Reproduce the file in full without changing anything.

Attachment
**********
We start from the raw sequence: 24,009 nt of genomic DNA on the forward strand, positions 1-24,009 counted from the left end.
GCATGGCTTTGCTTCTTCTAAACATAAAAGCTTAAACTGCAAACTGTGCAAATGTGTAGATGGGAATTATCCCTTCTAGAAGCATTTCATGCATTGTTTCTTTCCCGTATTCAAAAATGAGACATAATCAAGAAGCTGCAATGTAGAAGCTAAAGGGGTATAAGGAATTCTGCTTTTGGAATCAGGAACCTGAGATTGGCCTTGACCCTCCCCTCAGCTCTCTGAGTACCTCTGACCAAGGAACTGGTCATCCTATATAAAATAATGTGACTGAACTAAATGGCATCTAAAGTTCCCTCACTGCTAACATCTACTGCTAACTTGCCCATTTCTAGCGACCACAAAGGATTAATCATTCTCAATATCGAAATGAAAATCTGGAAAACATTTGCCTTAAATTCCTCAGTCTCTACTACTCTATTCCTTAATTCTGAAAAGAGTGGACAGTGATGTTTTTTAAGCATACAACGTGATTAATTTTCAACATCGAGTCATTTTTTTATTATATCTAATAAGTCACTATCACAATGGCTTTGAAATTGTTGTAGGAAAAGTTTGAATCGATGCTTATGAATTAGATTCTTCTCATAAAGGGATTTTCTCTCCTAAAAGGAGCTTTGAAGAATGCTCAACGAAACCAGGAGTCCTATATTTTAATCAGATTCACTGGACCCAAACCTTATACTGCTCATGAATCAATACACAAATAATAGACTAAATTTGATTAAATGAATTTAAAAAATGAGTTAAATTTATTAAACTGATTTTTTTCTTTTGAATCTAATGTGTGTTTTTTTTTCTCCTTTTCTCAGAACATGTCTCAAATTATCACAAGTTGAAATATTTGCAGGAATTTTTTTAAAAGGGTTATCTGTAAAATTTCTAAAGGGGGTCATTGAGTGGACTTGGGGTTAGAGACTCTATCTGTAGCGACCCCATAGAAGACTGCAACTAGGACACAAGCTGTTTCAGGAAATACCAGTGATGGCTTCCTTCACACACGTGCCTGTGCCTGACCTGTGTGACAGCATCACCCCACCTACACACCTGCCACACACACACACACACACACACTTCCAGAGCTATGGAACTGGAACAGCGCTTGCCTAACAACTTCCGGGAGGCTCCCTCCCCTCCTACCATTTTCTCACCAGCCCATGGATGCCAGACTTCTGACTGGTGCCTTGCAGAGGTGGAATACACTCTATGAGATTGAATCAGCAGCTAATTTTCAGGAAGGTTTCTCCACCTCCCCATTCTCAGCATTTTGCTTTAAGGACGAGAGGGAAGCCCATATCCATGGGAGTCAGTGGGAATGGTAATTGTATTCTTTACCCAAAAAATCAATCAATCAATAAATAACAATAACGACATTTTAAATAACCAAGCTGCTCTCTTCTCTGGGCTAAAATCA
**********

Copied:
We start from the raw sequence: 24,009 nt of genomic DNA on the forward strand, positions 1-24,009 counted from the left end.
GCATGGCTTTGCTTCTTCTAAACATAAAAGCTTAAACTGCAAACTGTGCAAATGTGTAGATGGGAATTATCCCTTCTAGAAGCATTTCATGCATTGTTTCTTTCCCGTATTCAAAAATGAGACATAATCAAGAAGCTGCAATGTAGAAGCTAAAGGGGTATAAGGAATTCTGCTTTTGGAATCAGGAACCTGAGATTGGCCTTGACCCTCCCCTCAGCTCTCTGAGTACCTCTGACCAAGGAACTGGTCATCCTATATAAAATAATGTGACTGAACTAAATGGCATCTAAAGTTCCCTCACTGCTAACATCTACTGCTAACTTGCCCATTTCTAGCGACCACAAAGGATTAATCATTCTCAATATCGAAATGAAAATCTGGAAAACATTTGCCTTAAATTCCTCAGTCTCTACTACTCTATTCCTTAATTCTGAAAAGAGTGGACAGTGATGTTTTTTAAGCATACAACGTGATTAATTTTCAACATCGAGTCATTTTTTTATTATATCTAATAAGTCACTATCACAATGGCTTTGAAATTGTTGTAGGAAAAGTTTGAATCGATGCTTATGAATTAGATTCTTCTCATAAAGGGATTTTCTCTCCTAAAAGGAGCTTTGAAGAATGCTCAACGAAACCAGGAGTCCTATATTTTAATCAGATTCACTGGACCCAAACCTTATACTGCTCATGAATCAATACACAAATAATAGACTAAATTTGATTAAATGAATTTAAAAAATGAGTTAAATTTATTAAACTGATTTTTTTCTTTTGAATCTAATGTGTGTTTTTTTTTCTCCTTTTCTCAGAACATGTCTCAAATTATCACAAGTTGAAATATTTGCAGGAATTTTTTTAAAAGGGTTATCTGTAAAATTTCTAAAGGGGGTCATTGAGTGGACTTGGGGTTAGAGACTCTATCTGTAGCGACCCCATAGAAGACTGCAACTAGGACACAAGCTGTTTCAGGAAATACCAGTGATGGCTTCCTTCACACACGTGCCTGTGCCTGACCTGTGTGACAGCATCACCCCACCTACACACCTGCCACACACACACACACACACACACTTCCAGAGCTATGGAACTGGAACAGCGCTTGCCTAACAACTTCCGGGAGGCTCCCTCCCCTCCTACCATTTTCTCACCAGCCCATGGATGCCAGACTTCTGACTGGTGCCTTGCAGAGGTGGAATACACTCTATGAGATTGAATCAGCAGCTAATTTTCAGGAAGGTTTCTCCACCTCCCCATTCTCAGCATTTTGCTTTAAGGACGAGAGGGAAGCCCATATCCATGGGAGTCAGTGGGAATGGTAATTGTATTCTTTACCCAAAAAATCAATCAATCAATAAATAACAATAACGACATTTTAAATAACCAAGCTGCTCTCTTCTCTGGGCTAAAATCA